Criminal Law Isn’t Only About Billing

A Unique Perspective On Criminal Law, by Oliver Gardner of Howards Solicitors

A file I picked up today to review inspired me to write this blog.

It is a file relating to a man accused of a crime to which at the very first court hearing in October last year he pleaded guilty. Notwithstanding the huge amount of work undertaken, the 12 or so visits to see him in prison, the 8 court appearances thus far etc. etc. my firm’s fee for this case will not exceed £200.

The two doctors I had assess him, (see below) were paid £2500 each for one visit to the prison and one report. I am not criticising, they did an amazing job, rather I am illustrating the imbalance and the significance why will become clear as you read on. Nevertheless I did it, am glad I did it and would do it over again and below I explain why:

The offence to which he has pleaded guilty is the same offence he has previously pleaded guilty to having committed over 27 times in the past 9 years.

He is strange man, in his late 40s with terrible eczema which covers his hands, face and bald scalp and no doubt the rest of his body which thank goodness I have not seen. He is a loner, never married, never had a girlfriend, no family to speak of.

However, there is something about him that is quite endearing. He is also quite interesting and over the last 9 months or so I feel I have gotten to know him well and developed a relationship with him.

I should add at this time that I do not think I am unique in that I get to know my clients well. I think rather than it being due to some quality that I possess, it is the nature of the solicitor – client relationship that provides for relationships to be cultivated in this way. Clients of a criminal lawyer are always in trouble, the odds are stacked against them, they are often desperate and anxious and have a lot to lose if things go wrong. Naturally they place a huge amount of trust in the one person who stands up for them and not withstanding what they have been accused of nevertheless takes their side.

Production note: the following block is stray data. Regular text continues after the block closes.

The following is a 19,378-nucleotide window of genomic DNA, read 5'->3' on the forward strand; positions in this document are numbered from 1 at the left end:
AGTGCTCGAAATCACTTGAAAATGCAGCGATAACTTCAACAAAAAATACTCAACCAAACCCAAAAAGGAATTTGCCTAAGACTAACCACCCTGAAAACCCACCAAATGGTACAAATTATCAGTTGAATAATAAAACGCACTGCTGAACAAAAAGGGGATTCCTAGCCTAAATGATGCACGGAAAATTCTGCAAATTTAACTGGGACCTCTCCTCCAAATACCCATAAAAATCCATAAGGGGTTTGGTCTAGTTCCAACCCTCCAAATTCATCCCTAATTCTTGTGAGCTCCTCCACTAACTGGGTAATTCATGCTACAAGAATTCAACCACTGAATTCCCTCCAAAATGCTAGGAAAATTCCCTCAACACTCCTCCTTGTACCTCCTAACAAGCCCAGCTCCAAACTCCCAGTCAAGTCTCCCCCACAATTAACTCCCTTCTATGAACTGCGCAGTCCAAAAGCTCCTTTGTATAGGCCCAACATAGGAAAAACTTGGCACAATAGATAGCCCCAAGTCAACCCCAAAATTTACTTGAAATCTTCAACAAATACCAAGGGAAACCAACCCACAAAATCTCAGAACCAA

I was really intrigued by this man, I had to understand why he was continuing to commit this offence over and over again. I could not tolerate yet another short custodial sentence being imposed only for him to come out and do it all over again. I had to find a way of at least trying to stop the cycle. My role as a criminal solicitor is not to just help guilty people find a way out of their culpability, it is to ensure that the client makes the best decision in his/her circumstances and work along with other agencies to try to ensure the most effective punishment is ultimately handed down to those guilty of their crimes. This is the only way the criminal justice system can most effectively work to rehabilitate people as well as punishing them.

In discussions it became obvious to me that he really did not see the harm that he was doing. He justified his actions over and over on the basis that there was no real victim (his victims were often unaware he was even doing it). I spent a long time debating with him and through this it became clear to me that he had a compulsive behaviour. He described to me how after having been raped at the age of 10 (something else he had never previously disclosed to anyone) and having received no therapy or counselling thereafter he developed obsessions, it was trains at first, then it became photography, now it is people. It did not come as a surprise to me that he has obsessions; I get several letters per week from him as do the prison authorities, the courts, the police and anyone else he happens at that time to have an interest in. It was however a break through in that we now had a possible psychological reason to explain this behaviour. There was never any doubt that his offending was in some way linked to this obsessive behaviour. Now if we can identify the root cause, we may be able to treat it and stop the cycle.